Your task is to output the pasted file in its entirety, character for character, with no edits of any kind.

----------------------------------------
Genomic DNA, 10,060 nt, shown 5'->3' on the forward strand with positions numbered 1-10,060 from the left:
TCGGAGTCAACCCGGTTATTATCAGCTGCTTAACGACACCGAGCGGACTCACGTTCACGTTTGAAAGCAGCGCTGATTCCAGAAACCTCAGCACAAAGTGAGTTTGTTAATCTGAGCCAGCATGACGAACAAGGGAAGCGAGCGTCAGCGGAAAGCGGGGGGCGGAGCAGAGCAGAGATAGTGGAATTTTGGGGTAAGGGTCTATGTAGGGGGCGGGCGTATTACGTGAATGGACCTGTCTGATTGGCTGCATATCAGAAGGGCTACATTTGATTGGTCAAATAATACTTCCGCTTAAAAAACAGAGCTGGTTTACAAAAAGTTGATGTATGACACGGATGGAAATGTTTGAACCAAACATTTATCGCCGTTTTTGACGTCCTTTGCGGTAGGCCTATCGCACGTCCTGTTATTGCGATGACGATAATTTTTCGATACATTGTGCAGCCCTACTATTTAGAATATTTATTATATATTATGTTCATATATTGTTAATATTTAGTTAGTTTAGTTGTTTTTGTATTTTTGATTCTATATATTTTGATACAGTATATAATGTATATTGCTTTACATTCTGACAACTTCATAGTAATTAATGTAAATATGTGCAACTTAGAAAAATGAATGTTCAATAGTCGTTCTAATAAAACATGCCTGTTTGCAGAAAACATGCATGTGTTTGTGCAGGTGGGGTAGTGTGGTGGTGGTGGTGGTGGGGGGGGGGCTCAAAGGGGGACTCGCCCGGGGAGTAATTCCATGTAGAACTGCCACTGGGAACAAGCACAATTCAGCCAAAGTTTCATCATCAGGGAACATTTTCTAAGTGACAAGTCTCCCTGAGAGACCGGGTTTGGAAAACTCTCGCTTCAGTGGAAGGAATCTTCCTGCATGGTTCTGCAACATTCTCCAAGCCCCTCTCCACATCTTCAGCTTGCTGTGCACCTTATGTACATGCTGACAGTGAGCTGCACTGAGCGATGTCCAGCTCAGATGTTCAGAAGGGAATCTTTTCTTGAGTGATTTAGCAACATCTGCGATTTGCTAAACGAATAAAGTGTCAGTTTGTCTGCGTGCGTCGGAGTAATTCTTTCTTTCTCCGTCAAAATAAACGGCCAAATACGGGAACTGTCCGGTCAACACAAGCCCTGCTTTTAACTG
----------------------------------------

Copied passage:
Genomic DNA, 10,060 nt, shown 5'->3' on the forward strand with positions numbered 1-10,060 from the left:
TCGGAGTCAACCCGGTTATTATCAGCTGCTTAACGACACCGAGCGGACTCACGTTCACGTTTGAAAGCAGCGCTGATTCCAGAAACCTCAGCACAAAGTGAGTTTGTTAATCTGAGCCAGCATGACGAACAAGGGAAGCGAGCGTCAGCGGAAAGCGGGGGGCGGAGCAGAGCAGAGATAGTGGAATTTTGGGGTAAGGGTCTATGTAGGGGGCGGGCGTATTACGTGAATGGACCTGTCTGATTGGCTGCATATCAGAAGGGCTACATTTGATTGGTCAAATAATACTTCCGCTTAAAAAACAGAGCTGGTTTACAAAAAGTTGATGTATGACACGGATGGAAATGTTTGAACCAAACATTTATCGCCGTTTTTGACGTCCTTTGCGGTAGGCCTATCGCACGTCCTGTTATTGCGATGACGATAATTTTTCGATACATTGTGCAGCCCTACTATTTAGAATATTTATTATATATTATGTTCATATATTGTTAATATTTAGTTAGTTTAGTTGTTTTTGTATTTTTGATTCTATATATTTTGATACAGTATATAATGTATATTGCTTTACATTCTGACAACTTCATAGTAATTAATGTAAATATGTGCAACTTAGAAAAATGAATGTTCAATAGTCGTTCTAATAAAACATGCCTGTTTGCAGAAAACATGCATGTGTTTGTGCAGGTGGGGTAGTGTGGTGGTGGTGGTGGTGGGGGGGGGGCTCAAAGGGGGACTCGCCCGGGGAGTAATTCCATGTAGAACTGCCACTGGGAACAAGCACAATTCAGCCAAAGTTTCATCATCAGGGAACATTTTCTAAGTGACAAGTCTCCCTGAGAGACCGGGTTTGGAAAACTCTCGCTTCAGTGGAAGGAATCTTCCTGCATGGTTCTGCAACATTCTCCAAGCCCCTCTCCACATCTTCAGCTTGCTGTGCACCTTATGTACATGCTGACAGTGAGCTGCACTGAGCGATGTCCAGCTCAGATGTTCAGAAGGGAATCTTTTCTTGAGTGATTTAGCAACATCTGCGATTTGCTAAACGAATAAAGTGTCAGTTTGTCTGCGTGCGTCGGAGTAATTCTTTCTTTCTCCGTCAAAATAAACGGCCAAATACGGGAACTGTCCGGTCAACACAAGCCCTGCTTTTAACTG